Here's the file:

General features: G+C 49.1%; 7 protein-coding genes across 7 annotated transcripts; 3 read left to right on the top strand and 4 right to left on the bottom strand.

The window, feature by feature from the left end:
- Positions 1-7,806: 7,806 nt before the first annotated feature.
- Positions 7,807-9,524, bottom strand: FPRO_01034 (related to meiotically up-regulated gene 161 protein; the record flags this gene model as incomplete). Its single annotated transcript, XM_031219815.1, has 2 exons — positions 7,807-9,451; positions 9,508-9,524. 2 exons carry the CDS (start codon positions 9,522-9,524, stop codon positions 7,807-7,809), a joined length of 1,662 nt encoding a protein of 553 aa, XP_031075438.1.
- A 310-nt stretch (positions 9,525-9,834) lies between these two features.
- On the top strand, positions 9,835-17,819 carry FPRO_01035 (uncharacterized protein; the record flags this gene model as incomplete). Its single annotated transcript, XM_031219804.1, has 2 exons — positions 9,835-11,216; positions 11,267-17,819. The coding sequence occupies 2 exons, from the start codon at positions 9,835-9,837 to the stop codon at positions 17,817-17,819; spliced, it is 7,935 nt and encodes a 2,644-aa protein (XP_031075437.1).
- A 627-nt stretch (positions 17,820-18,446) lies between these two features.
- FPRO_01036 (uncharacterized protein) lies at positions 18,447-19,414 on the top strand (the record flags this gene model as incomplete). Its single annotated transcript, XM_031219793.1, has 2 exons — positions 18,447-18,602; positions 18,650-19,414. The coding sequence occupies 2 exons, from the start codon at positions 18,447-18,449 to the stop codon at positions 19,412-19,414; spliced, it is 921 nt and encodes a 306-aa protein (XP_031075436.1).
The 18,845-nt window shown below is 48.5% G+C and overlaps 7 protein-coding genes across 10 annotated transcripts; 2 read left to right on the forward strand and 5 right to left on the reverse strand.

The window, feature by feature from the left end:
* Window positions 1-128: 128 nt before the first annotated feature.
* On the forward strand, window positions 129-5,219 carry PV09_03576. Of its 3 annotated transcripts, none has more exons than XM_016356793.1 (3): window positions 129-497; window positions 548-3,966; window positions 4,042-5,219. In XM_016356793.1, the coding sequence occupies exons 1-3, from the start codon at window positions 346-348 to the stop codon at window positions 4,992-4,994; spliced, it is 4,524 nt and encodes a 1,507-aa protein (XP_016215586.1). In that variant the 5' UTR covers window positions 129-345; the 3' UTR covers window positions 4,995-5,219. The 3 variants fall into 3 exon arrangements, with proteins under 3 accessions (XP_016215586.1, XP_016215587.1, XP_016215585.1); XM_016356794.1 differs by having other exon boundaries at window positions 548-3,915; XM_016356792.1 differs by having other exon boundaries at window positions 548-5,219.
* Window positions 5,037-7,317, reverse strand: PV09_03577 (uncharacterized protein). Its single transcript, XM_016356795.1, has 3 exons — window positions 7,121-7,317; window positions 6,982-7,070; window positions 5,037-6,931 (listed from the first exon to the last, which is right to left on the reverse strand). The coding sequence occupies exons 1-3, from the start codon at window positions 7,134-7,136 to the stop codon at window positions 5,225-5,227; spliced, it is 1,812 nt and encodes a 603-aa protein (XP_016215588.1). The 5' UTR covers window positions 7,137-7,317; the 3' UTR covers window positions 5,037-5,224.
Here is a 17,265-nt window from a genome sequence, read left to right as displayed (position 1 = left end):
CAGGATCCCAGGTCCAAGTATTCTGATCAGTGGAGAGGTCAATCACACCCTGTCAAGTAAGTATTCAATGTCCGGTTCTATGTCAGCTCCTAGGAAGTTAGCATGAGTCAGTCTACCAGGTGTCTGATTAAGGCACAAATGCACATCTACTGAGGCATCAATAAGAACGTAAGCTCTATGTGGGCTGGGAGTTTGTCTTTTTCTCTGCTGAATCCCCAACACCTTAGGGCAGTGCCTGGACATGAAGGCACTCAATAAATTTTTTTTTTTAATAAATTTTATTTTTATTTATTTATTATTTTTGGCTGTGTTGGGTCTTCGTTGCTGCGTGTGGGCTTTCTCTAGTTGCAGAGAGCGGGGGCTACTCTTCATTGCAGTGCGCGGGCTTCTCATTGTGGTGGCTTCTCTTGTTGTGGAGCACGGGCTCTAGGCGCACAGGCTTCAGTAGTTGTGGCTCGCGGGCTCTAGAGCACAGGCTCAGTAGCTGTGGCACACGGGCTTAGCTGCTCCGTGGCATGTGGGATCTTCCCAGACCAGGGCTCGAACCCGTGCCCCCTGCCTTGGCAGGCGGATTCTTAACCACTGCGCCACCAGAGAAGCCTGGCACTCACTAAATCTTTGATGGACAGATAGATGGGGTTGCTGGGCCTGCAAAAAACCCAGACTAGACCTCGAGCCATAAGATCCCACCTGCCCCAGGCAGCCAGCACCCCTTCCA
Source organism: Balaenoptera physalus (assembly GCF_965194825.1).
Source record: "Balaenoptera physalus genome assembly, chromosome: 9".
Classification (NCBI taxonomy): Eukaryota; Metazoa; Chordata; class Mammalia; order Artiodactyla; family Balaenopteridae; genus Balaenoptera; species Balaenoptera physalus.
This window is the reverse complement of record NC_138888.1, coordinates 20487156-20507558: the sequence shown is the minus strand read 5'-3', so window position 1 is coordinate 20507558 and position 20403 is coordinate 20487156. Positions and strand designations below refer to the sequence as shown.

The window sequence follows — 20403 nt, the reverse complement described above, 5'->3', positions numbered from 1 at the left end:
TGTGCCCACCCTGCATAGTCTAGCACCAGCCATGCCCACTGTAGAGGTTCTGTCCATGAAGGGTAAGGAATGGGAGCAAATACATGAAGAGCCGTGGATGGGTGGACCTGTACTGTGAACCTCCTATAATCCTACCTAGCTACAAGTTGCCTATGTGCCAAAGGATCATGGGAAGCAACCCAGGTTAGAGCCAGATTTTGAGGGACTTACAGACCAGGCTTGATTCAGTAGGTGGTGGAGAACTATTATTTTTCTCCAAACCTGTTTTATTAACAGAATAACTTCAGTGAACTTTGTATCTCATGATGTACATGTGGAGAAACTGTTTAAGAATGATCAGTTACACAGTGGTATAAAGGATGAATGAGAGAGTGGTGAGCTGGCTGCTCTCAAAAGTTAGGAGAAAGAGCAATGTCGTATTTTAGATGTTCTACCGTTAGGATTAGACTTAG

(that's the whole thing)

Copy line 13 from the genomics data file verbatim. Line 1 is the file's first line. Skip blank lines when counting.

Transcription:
* Window positions 5,037-7,317, reverse strand: PV09_03577 (uncharacterized protein). Its single transcript, XM_016356795.1, has 3 exons — window positions 7,121-7,317; window positions 6,982-7,070; window positions 5,037-6,931 (listed from the first exon to the last, which is right to left on the reverse strand). The coding sequence occupies exons 1-3, from the start codon at window positions 7,134-7,136 to the stop codon at window positions 5,225-5,227; spliced, it is 1,812 nt and encodes a 603-aa protein (XP_016215588.1). The 5' UTR covers window positions 7,137-7,317; the 3' UTR covers window positions 5,037-5,224.